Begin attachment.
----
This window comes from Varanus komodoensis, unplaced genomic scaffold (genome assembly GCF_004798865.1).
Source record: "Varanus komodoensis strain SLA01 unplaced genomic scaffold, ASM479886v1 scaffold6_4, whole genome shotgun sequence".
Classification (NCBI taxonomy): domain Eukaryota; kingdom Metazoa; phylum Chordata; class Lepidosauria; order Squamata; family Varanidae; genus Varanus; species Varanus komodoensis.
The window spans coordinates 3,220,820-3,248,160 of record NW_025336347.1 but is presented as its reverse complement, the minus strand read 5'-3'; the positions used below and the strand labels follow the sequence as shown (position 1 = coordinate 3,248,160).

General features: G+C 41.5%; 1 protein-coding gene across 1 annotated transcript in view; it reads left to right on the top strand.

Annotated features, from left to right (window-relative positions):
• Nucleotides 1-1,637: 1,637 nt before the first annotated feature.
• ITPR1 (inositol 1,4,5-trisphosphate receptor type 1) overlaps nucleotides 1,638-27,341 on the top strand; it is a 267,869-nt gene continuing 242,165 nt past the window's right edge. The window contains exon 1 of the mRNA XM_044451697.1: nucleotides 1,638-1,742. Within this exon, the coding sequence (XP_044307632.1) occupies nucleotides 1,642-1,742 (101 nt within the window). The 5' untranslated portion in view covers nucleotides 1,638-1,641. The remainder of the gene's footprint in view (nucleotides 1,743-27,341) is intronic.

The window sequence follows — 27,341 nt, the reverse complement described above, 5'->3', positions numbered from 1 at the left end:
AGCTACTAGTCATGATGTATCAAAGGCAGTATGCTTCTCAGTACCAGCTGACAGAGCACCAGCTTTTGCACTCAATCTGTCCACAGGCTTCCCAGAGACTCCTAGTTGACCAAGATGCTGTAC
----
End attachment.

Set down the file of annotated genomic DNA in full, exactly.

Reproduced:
This window comes from Varanus komodoensis, unplaced genomic scaffold (genome assembly GCF_004798865.1).
Source record: "Varanus komodoensis strain SLA01 unplaced genomic scaffold, ASM479886v1 scaffold6_4, whole genome shotgun sequence".
Classification (NCBI taxonomy): domain Eukaryota; kingdom Metazoa; phylum Chordata; class Lepidosauria; order Squamata; family Varanidae; genus Varanus; species Varanus komodoensis.
The window spans coordinates 3,220,820-3,248,160 of record NW_025336347.1 but is presented as its reverse complement, the minus strand read 5'-3'; the positions used below and the strand labels follow the sequence as shown (position 1 = coordinate 3,248,160).

General features: G+C 41.5%; 1 protein-coding gene across 1 annotated transcript in view; it reads left to right on the top strand.

Annotated features, from left to right (window-relative positions):
• Nucleotides 1-1,637: 1,637 nt before the first annotated feature.
• ITPR1 (inositol 1,4,5-trisphosphate receptor type 1) overlaps nucleotides 1,638-27,341 on the top strand; it is a 267,869-nt gene continuing 242,165 nt past the window's right edge. The window contains exon 1 of the mRNA XM_044451697.1: nucleotides 1,638-1,742. Within this exon, the coding sequence (XP_044307632.1) occupies nucleotides 1,642-1,742 (101 nt within the window). The 5' untranslated portion in view covers nucleotides 1,638-1,641. The remainder of the gene's footprint in view (nucleotides 1,743-27,341) is intronic.

The window sequence follows — 27,341 nt, the reverse complement described above, 5'->3', positions numbered from 1 at the left end:
AGCTACTAGTCATGATGTATCAAAGGCAGTATGCTTCTCAGTACCAGCTGACAGAGCACCAGCTTTTGCACTCAATCTGTCCACAGGCTTCCCAGAGACTCCTAGTTGACCAAGATGCTGTAC